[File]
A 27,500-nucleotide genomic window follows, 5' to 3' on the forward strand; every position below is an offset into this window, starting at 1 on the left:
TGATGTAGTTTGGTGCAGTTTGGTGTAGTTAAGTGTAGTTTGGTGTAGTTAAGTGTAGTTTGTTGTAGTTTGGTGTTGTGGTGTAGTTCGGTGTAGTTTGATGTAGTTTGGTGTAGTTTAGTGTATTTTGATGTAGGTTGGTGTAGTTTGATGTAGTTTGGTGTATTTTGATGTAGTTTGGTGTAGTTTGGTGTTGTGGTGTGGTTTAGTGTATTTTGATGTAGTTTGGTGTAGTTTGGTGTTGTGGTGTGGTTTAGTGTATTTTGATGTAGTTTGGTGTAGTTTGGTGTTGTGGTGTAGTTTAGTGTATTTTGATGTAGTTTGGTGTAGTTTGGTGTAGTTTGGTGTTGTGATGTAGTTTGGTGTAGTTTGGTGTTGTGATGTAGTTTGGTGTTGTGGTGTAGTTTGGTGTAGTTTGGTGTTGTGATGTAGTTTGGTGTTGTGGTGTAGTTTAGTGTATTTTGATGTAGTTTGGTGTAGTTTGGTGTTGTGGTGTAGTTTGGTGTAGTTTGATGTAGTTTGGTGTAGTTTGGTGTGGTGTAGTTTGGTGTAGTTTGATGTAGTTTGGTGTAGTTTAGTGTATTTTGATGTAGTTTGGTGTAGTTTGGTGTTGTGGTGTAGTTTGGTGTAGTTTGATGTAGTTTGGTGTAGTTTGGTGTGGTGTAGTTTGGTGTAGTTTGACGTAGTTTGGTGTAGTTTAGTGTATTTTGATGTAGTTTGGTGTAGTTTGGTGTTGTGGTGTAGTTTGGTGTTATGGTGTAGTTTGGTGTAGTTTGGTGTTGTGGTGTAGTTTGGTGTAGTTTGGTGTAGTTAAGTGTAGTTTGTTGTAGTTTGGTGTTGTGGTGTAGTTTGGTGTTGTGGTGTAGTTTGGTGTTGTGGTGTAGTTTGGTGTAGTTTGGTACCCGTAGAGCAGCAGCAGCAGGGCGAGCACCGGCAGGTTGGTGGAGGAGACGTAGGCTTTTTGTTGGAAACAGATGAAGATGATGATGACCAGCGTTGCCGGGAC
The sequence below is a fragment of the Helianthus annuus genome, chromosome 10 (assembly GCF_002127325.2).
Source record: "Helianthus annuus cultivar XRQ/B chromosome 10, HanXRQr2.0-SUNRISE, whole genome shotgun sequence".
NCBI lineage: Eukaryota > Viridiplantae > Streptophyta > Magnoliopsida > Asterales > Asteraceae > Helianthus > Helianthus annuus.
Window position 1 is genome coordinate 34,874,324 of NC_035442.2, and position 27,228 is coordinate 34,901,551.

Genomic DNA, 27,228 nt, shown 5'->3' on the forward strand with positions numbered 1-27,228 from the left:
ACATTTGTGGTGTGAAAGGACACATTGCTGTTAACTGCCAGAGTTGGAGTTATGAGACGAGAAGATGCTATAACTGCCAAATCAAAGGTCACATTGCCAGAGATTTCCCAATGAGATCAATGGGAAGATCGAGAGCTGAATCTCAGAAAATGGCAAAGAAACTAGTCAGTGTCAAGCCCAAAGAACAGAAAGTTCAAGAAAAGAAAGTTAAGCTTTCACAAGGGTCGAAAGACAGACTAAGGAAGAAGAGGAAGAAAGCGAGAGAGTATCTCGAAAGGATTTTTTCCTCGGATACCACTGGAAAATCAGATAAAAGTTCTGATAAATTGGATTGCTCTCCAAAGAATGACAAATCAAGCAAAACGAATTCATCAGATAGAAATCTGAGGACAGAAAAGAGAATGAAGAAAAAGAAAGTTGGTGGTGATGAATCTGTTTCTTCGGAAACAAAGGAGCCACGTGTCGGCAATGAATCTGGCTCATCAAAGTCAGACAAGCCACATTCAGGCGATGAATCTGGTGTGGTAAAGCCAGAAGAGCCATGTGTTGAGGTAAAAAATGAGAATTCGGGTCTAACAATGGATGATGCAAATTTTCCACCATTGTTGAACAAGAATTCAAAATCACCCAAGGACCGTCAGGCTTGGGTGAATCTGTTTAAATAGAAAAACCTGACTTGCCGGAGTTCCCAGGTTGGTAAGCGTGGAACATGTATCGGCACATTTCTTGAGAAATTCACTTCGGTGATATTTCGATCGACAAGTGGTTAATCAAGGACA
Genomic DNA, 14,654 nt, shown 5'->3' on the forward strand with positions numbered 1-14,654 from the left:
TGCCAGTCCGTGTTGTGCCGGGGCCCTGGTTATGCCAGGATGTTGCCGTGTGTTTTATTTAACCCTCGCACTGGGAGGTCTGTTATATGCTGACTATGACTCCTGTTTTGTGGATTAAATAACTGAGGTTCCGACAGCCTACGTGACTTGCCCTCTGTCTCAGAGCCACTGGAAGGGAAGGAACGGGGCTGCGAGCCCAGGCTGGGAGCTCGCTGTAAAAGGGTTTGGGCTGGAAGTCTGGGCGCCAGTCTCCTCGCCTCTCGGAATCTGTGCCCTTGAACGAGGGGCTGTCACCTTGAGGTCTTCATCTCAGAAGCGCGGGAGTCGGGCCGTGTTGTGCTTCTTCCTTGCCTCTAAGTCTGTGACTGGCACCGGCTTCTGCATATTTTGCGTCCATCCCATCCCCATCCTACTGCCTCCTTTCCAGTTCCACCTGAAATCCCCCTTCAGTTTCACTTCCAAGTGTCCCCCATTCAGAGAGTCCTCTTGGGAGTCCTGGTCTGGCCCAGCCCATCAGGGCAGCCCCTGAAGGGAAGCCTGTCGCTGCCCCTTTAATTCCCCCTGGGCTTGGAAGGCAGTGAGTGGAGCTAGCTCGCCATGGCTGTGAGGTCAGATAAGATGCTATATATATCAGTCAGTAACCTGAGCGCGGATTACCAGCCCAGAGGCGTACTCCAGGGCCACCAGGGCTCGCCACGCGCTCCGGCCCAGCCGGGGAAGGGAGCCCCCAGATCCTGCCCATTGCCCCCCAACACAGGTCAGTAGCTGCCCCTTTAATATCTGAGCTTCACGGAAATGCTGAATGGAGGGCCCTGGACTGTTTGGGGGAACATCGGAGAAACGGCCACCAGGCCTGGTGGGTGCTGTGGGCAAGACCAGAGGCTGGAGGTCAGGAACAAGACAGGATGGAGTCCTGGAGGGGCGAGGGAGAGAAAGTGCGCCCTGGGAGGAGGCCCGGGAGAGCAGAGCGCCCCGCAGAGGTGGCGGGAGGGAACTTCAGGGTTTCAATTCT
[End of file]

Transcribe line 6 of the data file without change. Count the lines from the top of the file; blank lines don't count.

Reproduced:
Window position 1 is genome coordinate 34,874,324 of NC_035442.2, and position 27,228 is coordinate 34,901,551.